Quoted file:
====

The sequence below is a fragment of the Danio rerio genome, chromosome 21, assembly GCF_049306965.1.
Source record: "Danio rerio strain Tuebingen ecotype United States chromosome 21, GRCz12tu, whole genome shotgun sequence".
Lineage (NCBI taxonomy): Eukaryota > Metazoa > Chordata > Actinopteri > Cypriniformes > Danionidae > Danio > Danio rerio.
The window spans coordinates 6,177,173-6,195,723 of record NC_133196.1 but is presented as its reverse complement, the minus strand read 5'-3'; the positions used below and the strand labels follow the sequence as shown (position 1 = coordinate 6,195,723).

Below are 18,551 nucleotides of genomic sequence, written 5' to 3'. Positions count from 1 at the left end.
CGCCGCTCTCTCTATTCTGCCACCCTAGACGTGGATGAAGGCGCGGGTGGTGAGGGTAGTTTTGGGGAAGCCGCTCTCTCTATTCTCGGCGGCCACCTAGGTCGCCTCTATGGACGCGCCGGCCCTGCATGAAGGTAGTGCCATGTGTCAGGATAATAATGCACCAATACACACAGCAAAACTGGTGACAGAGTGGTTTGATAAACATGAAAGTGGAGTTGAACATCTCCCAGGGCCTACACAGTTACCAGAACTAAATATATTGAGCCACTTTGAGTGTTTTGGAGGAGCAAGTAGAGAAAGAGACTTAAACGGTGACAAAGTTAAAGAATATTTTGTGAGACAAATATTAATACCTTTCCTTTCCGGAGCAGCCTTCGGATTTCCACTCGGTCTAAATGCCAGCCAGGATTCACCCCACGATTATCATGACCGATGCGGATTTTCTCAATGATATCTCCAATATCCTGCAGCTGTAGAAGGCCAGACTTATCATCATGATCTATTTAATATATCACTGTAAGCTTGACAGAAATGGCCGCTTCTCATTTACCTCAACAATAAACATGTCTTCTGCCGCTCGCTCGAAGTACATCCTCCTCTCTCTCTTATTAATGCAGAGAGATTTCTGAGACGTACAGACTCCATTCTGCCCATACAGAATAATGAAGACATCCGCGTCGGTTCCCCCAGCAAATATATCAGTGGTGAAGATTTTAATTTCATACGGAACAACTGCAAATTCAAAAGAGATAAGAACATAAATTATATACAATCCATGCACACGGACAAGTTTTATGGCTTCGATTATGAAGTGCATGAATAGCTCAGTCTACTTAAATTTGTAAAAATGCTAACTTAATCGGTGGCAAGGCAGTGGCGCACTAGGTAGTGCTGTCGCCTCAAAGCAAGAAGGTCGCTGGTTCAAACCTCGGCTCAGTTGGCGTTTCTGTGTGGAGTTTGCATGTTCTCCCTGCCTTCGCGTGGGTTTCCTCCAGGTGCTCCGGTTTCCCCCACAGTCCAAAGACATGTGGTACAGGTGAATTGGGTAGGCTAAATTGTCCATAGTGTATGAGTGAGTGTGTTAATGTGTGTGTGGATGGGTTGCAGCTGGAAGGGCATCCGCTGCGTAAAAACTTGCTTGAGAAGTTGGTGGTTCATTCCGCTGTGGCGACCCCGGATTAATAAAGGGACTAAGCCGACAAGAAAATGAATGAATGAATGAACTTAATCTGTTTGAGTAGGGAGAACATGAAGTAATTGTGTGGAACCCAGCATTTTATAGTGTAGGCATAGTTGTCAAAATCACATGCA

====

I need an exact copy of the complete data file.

The sequence below is a fragment of the Danio rerio genome, chromosome 21, assembly GCF_049306965.1.
Source record: "Danio rerio strain Tuebingen ecotype United States chromosome 21, GRCz12tu, whole genome shotgun sequence".
Lineage (NCBI taxonomy): Eukaryota > Metazoa > Chordata > Actinopteri > Cypriniformes > Danionidae > Danio > Danio rerio.
The window spans coordinates 6,177,173-6,195,723 of record NC_133196.1 but is presented as its reverse complement, the minus strand read 5'-3'; the positions used below and the strand labels follow the sequence as shown (position 1 = coordinate 6,195,723).

Below are 18,551 nucleotides of genomic sequence, written 5' to 3'. Positions count from 1 at the left end.
CGCCGCTCTCTCTATTCTGCCACCCTAGACGTGGATGAAGGCGCGGGTGGTGAGGGTAGTTTTGGGGAAGCCGCTCTCTCTATTCTCGGCGGCCACCTAGGTCGCCTCTATGGACGCGCCGGCCCTGCATGAAGGTAGTGCCATGTGTCAGGATAATAATGCACCAATACACACAGCAAAACTGGTGACAGAGTGGTTTGATAAACATGAAAGTGGAGTTGAACATCTCCCAGGGCCTACACAGTTACCAGAACTAAATATATTGAGCCACTTTGAGTGTTTTGGAGGAGCAAGTAGAGAAAGAGACTTAAACGGTGACAAAGTTAAAGAATATTTTGTGAGACAAATATTAATACCTTTCCTTTCCGGAGCAGCCTTCGGATTTCCACTCGGTCTAAATGCCAGCCAGGATTCACCCCACGATTATCATGACCGATGCGGATTTTCTCAATGATATCTCCAATATCCTGCAGCTGTAGAAGGCCAGACTTATCATCATGATCTATTTAATATATCACTGTAAGCTTGACAGAAATGGCCGCTTCTCATTTACCTCAACAATAAACATGTCTTCTGCCGCTCGCTCGAAGTACATCCTCCTCTCTCTCTTATTAATGCAGAGAGATTTCTGAGACGTACAGACTCCATTCTGCCCATACAGAATAATGAAGACATCCGCGTCGGTTCCCCCAGCAAATATATCAGTGGTGAAGATTTTAATTTCATACGGAACAACTGCAAATTCAAAAGAGATAAGAACATAAATTATATACAATCCATGCACACGGACAAGTTTTATGGCTTCGATTATGAAGTGCATGAATAGCTCAGTCTACTTAAATTTGTAAAAATGCTAACTTAATCGGTGGCAAGGCAGTGGCGCACTAGGTAGTGCTGTCGCCTCAAAGCAAGAAGGTCGCTGGTTCAAACCTCGGCTCAGTTGGCGTTTCTGTGTGGAGTTTGCATGTTCTCCCTGCCTTCGCGTGGGTTTCCTCCAGGTGCTCCGGTTTCCCCCACAGTCCAAAGACATGTGGTACAGGTGAATTGGGTAGGCTAAATTGTCCATAGTGTATGAGTGAGTGTGTTAATGTGTGTGTGGATGGGTTGCAGCTGGAAGGGCATCCGCTGCGTAAAAACTTGCTTGAGAAGTTGGTGGTTCATTCCGCTGTGGCGACCCCGGATTAATAAAGGGACTAAGCCGACAAGAAAATGAATGAATGAATGAACTTAATCTGTTTGAGTAGGGAGAACATGAAGTAATTGTGTGGAACCCAGCATTTTATAGTGTAGGCATAGTTGTCAAAATCACATGCA